Alexander Meigs Haig Jr. (/ h eɪ ɡ /; December 2, 1924 – February 20, 2010) was United States Secretary of State under President Ronald Reagan and White House Chief of Staff under Presidents Richard Nixon and Gerald Ford.
Alexander Haig’s Fall from Grace. A highly decorated military leader and influential political figure, Alexander Haig’s career, which included such roles as Supreme Allied Commander to Europe (SACEUR) and Chief of Staff to Presidents Gerald Ford and Richard Nixon, culminated with his appointment as President Ronald Reagan’s Secretary of ...
On this day 37 years ago, following an assassination attempt on then-President Ronald Reagan, Alexander Haig, serving secretary of the state, asserted that he was “in control” of the White House when, in fact, he was not. Haig’s comment caused such an uproar that it factored into his eventual resignation.
In an attempt to keep everyone calm, Al Haig, Reagan’s Secretary of State, committed a PR faux pas — and showed a glaring lapse in basic knowledge of the Constitution — by telling the press that he was in control while the President was in surgery.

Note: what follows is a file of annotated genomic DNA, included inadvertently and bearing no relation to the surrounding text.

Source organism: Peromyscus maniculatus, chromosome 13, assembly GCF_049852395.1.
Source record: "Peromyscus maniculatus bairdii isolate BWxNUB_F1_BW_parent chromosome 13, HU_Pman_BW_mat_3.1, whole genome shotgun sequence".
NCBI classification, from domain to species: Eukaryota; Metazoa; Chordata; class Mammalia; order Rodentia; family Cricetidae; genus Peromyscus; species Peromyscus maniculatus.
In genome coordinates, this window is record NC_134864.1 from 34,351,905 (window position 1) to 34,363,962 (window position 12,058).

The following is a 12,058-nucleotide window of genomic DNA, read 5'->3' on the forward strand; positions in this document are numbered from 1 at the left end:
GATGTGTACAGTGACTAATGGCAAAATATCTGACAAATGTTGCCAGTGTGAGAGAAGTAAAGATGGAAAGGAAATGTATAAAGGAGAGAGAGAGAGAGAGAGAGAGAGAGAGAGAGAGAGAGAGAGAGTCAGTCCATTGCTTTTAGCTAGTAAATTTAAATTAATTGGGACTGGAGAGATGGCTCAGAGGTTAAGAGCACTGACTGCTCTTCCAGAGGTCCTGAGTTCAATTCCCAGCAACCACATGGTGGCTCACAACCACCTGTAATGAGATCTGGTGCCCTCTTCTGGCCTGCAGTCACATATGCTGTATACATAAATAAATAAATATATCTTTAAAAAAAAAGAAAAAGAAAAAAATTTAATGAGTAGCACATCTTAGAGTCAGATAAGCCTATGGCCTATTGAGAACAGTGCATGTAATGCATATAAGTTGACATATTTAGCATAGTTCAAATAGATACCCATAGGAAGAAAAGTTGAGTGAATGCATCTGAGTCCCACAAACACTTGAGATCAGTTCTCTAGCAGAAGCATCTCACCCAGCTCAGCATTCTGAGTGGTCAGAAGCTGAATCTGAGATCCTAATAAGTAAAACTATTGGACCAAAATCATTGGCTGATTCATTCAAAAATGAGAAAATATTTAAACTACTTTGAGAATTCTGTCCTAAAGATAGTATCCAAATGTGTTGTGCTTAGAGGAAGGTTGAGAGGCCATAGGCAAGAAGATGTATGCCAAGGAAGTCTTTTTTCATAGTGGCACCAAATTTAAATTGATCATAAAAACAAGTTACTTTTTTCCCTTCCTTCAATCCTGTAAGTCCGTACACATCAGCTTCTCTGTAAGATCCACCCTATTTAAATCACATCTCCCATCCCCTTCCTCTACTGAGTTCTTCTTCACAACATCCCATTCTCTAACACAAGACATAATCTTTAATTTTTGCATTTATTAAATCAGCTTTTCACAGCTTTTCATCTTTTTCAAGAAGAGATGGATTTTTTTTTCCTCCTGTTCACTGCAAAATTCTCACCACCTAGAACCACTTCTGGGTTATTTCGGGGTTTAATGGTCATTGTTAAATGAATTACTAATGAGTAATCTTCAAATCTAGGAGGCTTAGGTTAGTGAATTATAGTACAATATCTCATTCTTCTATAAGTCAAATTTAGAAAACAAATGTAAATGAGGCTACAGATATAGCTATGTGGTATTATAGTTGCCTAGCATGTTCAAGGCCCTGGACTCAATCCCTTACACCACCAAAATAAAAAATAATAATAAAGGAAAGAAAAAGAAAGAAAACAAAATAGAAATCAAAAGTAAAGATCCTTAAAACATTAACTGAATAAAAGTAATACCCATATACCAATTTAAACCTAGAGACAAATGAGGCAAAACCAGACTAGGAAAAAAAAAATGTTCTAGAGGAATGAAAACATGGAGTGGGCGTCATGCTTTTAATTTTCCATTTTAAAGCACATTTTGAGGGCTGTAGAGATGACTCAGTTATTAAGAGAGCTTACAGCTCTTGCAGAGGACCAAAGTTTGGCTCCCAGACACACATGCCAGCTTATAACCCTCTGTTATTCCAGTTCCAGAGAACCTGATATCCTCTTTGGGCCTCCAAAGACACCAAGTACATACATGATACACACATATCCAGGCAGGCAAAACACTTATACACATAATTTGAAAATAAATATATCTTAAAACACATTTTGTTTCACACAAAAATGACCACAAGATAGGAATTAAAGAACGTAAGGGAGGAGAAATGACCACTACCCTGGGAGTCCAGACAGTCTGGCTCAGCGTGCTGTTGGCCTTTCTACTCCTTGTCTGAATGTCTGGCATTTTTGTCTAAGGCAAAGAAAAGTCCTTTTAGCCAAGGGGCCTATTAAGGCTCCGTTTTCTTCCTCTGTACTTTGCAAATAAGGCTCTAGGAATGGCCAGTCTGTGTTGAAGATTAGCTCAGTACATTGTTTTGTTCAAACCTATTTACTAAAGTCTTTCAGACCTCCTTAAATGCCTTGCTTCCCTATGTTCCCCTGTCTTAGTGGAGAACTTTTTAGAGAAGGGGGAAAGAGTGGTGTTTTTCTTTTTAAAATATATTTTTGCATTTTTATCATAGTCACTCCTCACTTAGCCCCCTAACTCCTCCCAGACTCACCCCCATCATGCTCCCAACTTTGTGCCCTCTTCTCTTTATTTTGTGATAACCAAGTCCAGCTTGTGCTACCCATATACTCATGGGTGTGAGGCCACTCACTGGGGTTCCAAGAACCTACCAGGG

Alexander Meigs Haig, Jr. (December 2, 1924 – February 20, 2010) was a United States Army general and diplomat. He was the United States Secretary of State under President Ronald Reagan . He was also White House Chief of Staff under Presidents Richard Nixon and Gerald Ford .
While he was incapacitated in the hospital, Secretary of State Alexander Haig famously declared, “I am in control here.” He also told reporters, “Constitutionally, gentlemen, you have the president, the vice president, and the secretary of state, in that order.…” Haig, however, was wrong; he was actually fourth in line.
Former U.S. Secretary of State Alexander Haig, a four-star general who served as a top adviser to three presidents and ran for the office himself, has died. He was 85.